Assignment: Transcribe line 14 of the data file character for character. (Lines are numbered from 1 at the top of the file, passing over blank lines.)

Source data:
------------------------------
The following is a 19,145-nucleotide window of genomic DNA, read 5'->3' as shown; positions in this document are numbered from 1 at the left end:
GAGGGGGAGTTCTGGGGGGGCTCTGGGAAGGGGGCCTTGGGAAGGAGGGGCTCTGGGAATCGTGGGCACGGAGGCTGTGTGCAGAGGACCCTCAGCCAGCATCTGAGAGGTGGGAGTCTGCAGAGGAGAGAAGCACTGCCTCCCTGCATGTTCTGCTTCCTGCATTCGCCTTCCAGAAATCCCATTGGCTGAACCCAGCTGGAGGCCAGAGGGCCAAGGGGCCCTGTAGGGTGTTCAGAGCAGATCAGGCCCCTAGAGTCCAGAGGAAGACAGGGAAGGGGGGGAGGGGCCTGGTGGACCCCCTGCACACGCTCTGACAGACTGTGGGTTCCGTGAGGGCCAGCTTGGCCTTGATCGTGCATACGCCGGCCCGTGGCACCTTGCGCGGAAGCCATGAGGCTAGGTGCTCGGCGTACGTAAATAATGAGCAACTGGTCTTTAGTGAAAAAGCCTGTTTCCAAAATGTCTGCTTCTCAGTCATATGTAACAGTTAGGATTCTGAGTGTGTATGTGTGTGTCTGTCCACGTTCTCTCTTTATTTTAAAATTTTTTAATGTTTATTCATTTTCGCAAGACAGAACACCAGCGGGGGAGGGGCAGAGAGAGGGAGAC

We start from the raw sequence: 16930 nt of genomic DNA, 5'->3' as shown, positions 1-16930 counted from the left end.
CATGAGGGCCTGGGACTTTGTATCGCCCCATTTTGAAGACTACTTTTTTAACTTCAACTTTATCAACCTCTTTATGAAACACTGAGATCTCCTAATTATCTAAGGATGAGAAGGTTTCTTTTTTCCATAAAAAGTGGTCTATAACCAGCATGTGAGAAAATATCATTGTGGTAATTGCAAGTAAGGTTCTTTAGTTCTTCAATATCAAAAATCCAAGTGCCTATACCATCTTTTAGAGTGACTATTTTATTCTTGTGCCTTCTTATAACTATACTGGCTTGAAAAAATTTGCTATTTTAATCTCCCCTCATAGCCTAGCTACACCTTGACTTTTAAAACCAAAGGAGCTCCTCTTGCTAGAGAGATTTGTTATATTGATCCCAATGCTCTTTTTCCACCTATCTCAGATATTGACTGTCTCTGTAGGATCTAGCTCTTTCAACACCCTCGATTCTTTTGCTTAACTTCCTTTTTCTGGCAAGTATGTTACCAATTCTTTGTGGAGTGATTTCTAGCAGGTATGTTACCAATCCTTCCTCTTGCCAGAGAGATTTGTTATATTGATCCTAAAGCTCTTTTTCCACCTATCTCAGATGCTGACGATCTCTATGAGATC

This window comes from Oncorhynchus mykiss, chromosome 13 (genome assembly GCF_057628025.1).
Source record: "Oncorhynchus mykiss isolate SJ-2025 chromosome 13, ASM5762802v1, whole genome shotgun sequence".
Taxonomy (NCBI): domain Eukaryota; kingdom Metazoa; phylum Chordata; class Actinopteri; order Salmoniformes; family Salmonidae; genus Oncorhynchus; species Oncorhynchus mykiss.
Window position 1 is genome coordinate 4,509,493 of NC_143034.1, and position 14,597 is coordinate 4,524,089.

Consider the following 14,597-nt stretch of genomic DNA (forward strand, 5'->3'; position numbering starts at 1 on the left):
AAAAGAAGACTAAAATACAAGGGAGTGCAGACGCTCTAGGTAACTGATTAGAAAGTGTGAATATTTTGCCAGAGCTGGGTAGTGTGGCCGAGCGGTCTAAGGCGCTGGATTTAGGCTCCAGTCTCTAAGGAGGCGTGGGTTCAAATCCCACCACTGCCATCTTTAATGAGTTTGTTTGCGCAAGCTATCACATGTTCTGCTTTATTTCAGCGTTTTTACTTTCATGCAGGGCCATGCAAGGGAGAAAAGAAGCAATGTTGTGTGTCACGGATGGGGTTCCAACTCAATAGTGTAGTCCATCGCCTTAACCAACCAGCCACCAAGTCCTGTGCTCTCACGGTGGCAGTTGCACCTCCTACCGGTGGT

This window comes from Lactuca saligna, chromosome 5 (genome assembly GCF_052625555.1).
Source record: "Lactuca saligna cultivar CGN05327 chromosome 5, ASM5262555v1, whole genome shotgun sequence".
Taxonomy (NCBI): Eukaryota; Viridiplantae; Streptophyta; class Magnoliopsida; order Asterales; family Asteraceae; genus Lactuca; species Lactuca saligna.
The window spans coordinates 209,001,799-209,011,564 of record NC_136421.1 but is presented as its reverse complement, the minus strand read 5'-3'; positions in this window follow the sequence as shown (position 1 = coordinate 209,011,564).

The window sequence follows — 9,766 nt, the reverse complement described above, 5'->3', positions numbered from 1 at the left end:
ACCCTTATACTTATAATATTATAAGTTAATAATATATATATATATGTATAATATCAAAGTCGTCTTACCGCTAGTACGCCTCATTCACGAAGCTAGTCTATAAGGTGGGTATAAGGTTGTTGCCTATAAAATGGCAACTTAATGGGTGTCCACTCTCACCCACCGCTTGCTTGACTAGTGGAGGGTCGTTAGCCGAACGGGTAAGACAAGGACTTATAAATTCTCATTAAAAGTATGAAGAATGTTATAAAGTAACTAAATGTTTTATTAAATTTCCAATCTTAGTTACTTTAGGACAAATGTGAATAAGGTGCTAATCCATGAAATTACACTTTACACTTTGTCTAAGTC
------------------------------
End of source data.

The window spans coordinates 209,001,799-209,011,564 of record NC_136421.1 but is presented as its reverse complement, the minus strand read 5'-3'; positions in this window follow the sequence as shown (position 1 = coordinate 209,011,564).